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The experience already exists. “What we do is make it better”. Having more quality of life with interaction design.

No person wants a beautiful product or software if they can’t use it. This is the guarantee of UX designers from Critical TechWorks, Marta Fernandez and Alexandra Rocha. In the last edition of City Café, both guests went straight to the point: “we don’t have to ask the user what he wants, but what he needs”. The focus, they assume, must be on the client. To bring comfort and the best experience. 

First, the certainty. The user experience (UX experience) is in everything we do and use. It can be in a product, a service or a system. Marta Fernandez brings an example that many should know. We are in a building and we have a bell right next to the light switch. “How many of us have made the mistake of pressing the wrong button?” she asks. “In terms of use, it’s terrible. We’re not preventing the mistake. We’re almost provoking it”. 

And what good is a landscape architect building a set of stairs when, near them, is a dirt road being used more often? You need to know what people really need and “deliver it in a structured and consistent way,” Marta says. The solution is to involve people in user design (UX Design), which optimizes experiences. About this process, there are several ideas to retain: 

  • Empathy is needed – understanding people’s needs and motivations – defining what problems need to be solved, designing the prototype – which can be used by users – and testing whether that is the best possible solution. If it is necessary to redefine it, we return to the first step.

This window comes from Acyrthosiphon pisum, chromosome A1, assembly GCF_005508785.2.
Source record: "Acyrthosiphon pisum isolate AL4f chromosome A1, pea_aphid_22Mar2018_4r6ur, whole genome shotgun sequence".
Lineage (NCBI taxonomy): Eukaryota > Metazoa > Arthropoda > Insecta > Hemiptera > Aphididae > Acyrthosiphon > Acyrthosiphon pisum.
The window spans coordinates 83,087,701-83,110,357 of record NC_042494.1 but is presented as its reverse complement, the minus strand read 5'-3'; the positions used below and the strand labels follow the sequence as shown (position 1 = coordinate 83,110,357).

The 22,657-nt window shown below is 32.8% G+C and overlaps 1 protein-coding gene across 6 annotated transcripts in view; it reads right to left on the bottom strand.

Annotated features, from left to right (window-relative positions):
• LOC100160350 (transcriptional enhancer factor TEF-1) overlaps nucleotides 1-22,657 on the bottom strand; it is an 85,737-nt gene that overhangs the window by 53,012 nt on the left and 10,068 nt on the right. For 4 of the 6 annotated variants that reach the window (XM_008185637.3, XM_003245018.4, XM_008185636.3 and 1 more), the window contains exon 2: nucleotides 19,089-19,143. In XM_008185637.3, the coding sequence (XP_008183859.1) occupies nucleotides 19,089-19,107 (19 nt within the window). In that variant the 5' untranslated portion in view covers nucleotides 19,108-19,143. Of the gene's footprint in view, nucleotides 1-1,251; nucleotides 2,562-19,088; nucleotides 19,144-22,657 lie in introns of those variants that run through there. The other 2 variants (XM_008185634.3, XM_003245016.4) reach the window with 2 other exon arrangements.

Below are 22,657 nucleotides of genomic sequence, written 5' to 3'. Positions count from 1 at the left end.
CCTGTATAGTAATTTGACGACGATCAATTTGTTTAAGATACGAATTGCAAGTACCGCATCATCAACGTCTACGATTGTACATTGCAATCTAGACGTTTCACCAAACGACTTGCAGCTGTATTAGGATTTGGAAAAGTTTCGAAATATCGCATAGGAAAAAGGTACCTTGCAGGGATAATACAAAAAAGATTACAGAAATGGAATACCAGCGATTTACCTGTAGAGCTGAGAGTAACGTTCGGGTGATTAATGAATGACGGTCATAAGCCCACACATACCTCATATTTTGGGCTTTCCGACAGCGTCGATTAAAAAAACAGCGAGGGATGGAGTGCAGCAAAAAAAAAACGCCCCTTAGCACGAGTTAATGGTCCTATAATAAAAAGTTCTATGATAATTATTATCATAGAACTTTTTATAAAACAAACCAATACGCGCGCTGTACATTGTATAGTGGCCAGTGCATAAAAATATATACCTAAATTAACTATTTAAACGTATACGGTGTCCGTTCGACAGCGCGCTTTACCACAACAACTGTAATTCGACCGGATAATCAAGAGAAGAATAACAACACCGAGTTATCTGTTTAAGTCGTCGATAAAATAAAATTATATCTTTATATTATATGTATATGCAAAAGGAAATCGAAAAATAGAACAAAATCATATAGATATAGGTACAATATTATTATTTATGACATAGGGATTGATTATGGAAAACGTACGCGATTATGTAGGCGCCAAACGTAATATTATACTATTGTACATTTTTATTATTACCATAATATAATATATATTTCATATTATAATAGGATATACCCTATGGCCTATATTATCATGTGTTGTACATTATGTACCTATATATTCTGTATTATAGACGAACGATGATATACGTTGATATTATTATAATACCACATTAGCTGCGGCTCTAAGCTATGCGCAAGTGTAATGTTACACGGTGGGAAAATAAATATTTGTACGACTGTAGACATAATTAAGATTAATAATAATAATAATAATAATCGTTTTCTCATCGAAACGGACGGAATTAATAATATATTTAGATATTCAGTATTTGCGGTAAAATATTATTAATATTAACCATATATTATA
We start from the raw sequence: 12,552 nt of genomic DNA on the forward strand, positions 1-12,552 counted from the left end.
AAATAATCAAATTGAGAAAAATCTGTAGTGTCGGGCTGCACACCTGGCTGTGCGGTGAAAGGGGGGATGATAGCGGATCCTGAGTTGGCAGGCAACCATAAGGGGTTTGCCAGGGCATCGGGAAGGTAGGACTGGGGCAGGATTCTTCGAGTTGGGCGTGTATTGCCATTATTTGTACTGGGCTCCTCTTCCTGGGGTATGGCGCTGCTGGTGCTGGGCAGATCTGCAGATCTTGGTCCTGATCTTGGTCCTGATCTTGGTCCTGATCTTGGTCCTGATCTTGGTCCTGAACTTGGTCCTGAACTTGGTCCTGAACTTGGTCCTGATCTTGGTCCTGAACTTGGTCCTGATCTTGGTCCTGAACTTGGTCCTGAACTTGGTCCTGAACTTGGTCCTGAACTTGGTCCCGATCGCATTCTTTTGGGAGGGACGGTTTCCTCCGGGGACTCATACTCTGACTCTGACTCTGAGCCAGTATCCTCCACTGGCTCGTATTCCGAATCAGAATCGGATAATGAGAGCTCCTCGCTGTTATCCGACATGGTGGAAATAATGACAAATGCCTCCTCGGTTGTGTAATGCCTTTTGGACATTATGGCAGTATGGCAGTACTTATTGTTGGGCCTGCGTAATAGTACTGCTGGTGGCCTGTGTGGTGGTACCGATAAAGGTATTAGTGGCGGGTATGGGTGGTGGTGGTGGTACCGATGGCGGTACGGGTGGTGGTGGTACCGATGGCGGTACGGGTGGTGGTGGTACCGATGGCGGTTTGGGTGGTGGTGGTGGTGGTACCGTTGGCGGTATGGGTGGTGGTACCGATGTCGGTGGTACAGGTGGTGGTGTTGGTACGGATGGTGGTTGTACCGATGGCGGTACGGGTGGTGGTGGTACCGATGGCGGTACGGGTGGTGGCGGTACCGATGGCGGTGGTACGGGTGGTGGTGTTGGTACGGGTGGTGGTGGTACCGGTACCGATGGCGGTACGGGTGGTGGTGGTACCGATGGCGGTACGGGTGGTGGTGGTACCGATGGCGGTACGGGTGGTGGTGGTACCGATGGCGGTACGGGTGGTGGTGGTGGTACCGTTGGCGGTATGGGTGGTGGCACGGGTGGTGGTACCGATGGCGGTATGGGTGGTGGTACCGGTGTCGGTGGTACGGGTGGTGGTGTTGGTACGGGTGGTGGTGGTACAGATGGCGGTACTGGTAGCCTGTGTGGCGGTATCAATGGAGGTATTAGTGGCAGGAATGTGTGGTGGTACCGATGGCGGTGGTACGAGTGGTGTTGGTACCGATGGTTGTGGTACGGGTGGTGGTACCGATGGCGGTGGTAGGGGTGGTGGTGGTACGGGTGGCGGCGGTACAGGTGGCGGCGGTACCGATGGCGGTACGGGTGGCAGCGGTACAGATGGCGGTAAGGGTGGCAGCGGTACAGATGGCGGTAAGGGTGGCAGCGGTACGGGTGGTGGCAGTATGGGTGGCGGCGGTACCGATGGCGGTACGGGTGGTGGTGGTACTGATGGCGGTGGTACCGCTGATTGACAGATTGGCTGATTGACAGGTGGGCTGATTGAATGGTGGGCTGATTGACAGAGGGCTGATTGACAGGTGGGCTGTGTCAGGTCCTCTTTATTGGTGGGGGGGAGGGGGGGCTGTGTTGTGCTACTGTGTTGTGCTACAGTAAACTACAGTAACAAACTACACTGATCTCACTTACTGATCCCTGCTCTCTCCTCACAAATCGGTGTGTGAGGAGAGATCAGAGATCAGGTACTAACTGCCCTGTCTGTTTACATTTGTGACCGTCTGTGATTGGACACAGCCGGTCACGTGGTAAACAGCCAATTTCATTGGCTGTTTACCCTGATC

• Whether with a product or service, the experience has to be the best. And it has to be useful, desirable, credible, usable and accessible. 
  • Be inclusive: “we must not leave anyone behind,” explains Alexandra. The experience has to be accessible to everyone. If we are designing a website, we must not forget, for example, about people with vision difficulties.
  • Give feedback. We must accompany the user as much as possible and, above all, create trust. The example: when an application makes an update, it is necessary to explain to people about the new features. The premise is one: never leave anyone drifting away.
  • Never show more than necessary. This is the principle of “progressive disclosure” – for Alexandra and Marta, “the goal is not to confuse the user with excess information”. Think about the moment you are making an online purchase. It is easier to see a page with each step – personal data, payment method and purchase – than having all the information in the same space.

From the first to the last moment, it is necessary to ensure that everything is adequate for the user. Even because “the experience begins when we have a need and only ends when we forget that need”, the UX designers assure.

Broadcasted live on the YouTube page of the Porto Digital’s Association, this edition of City Café had the registration of half a hundred people. At the end of the session, there was, as usual, a  moment for questions and answers shared between the participants and the guests. City Café will be back soon, with all the news to be shared in Porto Innovation Hub’s social networks.

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